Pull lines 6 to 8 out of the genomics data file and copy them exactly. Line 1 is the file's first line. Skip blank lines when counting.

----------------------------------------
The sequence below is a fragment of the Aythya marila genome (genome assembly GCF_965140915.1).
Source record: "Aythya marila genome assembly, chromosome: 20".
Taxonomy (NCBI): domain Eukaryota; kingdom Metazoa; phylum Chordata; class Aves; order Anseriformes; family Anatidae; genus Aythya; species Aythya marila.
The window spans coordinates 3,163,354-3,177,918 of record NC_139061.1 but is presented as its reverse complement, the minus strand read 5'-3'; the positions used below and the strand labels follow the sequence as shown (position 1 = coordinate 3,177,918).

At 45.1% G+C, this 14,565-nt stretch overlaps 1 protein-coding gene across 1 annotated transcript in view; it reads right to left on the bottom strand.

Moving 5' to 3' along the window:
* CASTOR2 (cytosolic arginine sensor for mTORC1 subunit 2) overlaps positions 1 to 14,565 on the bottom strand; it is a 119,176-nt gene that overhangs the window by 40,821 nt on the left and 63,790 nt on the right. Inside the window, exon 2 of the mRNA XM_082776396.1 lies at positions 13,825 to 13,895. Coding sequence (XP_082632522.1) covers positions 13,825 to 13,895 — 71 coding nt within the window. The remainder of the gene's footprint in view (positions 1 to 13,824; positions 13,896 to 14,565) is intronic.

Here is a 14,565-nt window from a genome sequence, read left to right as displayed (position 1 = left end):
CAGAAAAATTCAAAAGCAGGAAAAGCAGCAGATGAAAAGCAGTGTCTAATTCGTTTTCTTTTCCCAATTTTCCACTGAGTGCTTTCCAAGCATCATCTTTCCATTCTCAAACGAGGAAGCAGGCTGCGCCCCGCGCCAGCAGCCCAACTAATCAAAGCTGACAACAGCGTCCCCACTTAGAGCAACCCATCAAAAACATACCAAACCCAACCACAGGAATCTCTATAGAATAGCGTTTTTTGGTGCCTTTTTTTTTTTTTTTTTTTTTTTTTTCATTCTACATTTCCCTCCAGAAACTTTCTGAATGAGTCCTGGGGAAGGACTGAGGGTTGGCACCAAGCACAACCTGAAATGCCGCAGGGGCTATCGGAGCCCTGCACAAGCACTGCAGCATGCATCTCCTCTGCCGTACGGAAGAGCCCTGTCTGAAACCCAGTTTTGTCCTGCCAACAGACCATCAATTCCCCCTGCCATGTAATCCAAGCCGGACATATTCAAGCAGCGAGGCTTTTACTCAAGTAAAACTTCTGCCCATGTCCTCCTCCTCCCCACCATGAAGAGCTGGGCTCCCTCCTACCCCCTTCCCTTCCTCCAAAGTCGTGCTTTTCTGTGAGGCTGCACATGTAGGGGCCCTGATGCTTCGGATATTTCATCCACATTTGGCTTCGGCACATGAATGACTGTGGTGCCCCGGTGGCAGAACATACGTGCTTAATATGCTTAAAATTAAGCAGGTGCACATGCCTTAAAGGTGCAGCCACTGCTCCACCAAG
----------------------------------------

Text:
Moving 5' to 3' along the window:
* CASTOR2 (cytosolic arginine sensor for mTORC1 subunit 2) overlaps positions 1 to 14,565 on the bottom strand; it is a 119,176-nt gene that overhangs the window by 40,821 nt on the left and 63,790 nt on the right. Inside the window, exon 2 of the mRNA XM_082776396.1 lies at positions 13,825 to 13,895. Coding sequence (XP_082632522.1) covers positions 13,825 to 13,895 — 71 coding nt within the window. The remainder of the gene's footprint in view (positions 1 to 13,824; positions 13,896 to 14,565) is intronic.

Here is a 14,565-nt window from a genome sequence, read left to right as displayed (position 1 = left end):